Focus on Customers, Not Competitors
Updated: 4 days ago
"We're not competitor obsessed, we're customer obsessed. We start with the customer and work backwards" - Jeff Bezos
Note: This case study is for an industrial manufacturer from 2018 to 2020 time period. The company has a large product line in many different areas. The details of the firm and competitors are kept secret for confidentiality. If you focus on the application of the LeanInno, you'll learn about what we can bring to your company.
Let's start at the beginning in 2018.
The head of the division, John, came quickly into the conference room and flung the door shut. My attention immediately switched form my laptop screen to John. There were 4 of us in the conference room waiting for the start of the leadership staff meeting. John's face looked anxious and worried. "We all need to see this." John said as he quickly connected his computer to the projector.
John pulled up an email showing competitive intelligence results from one the company's top 3 global competitors. The results of the intelligence said that the competitor was building a new tool that was 33% bigger than our biggest product. "We have to do something." said John. "We cannot be last to market with this." The leaders discussed quickly how they could put a product development program together to meet or beat this new product to market.
"We cannot be last to market with this."
We met a week later with the results of the strategy, product development, and finance departments. The new product development program would cost the company $100M and take 3 years to complete. The momentum was huge. There was no stopping this program from launching.
I knew there was something wrong here. How can we decide to spend an incredible amount of R&D dollars based solely off of competitive intelligence? Our innovation framework is Problem, Solution, Business Model, in that order. What problem are we solving for our customers with a 33% larger tool? Why would a customer "hire" this tool? What job are they trying to complete?
Knowing there was no stopping the product development program, I convinced our team to launch a startup team in parallel with the dev program to interview customers and make our tool better than the competition.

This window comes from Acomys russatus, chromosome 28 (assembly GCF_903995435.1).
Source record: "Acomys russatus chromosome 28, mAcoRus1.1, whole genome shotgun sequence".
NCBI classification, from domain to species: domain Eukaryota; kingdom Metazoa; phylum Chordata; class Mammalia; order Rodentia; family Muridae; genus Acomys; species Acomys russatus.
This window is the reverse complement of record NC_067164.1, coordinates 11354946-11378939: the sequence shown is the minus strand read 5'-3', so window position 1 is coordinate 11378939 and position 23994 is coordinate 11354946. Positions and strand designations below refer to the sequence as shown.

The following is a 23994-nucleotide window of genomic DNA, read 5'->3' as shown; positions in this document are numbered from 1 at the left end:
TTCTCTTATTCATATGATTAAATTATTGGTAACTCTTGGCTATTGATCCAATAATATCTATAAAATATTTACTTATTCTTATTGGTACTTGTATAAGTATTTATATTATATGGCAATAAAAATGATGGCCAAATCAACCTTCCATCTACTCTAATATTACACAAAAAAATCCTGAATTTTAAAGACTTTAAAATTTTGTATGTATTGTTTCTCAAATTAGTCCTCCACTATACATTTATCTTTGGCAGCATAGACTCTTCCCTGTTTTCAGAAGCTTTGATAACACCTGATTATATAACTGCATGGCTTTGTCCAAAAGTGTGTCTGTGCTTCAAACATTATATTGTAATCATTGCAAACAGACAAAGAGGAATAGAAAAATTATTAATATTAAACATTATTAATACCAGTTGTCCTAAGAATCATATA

We started interviewing our current customers as well as customers using the competitor's tools. We asked them how they liked their current products, what they liked what they didn't like. What jobs did the tool help them complete?
Then we asked specifically if a tool that was 33% larger would help them get their job done better. After 25-30 interviews across different customer segments we were seeing a pattern. The pattern was "No. The 33% tool will not help me get my job done faster, easier, better or more efficiently." If the tool is any bigger than your largest tool, then transporting it becomes a big issue. They would have to dismantle the tool to transport it from job to job which was a prohibitive amount of labor when switching jobs.
Fast forward to 2020.
We travelled to our annual trade show just before the outbreak of COVID-19 in the United States. Many of our competitors from other companies did not arrive due to the virus in their own country. I was working our booth with customers coming in and out. In the middle of the third day, I saw John arrive and we caught each others eyes. John came over and shook my hand.
"Thank you" said John. "If you hadn't done that customer research, and convinced me to stop our development project, our business would be a lot worse off now than it is today."
We had successfully convinced our leaders that the 33% larger tool was not a good investment and we watched our competitors lose money on the product development program with bleak sales. Even though we had already sunk $10M of the product development program, we saved $90M that could now be spent on bringing the right product and services to market.
Just because you see a competitor making a move, don't assume that they've done a good job validating that business idea.
If you focus on your customers, you can move much faster and solve their problems better than your competitors.
Being focused on competitors delays the start of any new business idea until you see a competitor make the move first.
It's never too late to kill an idea. Avoid the sunk cost fallacy.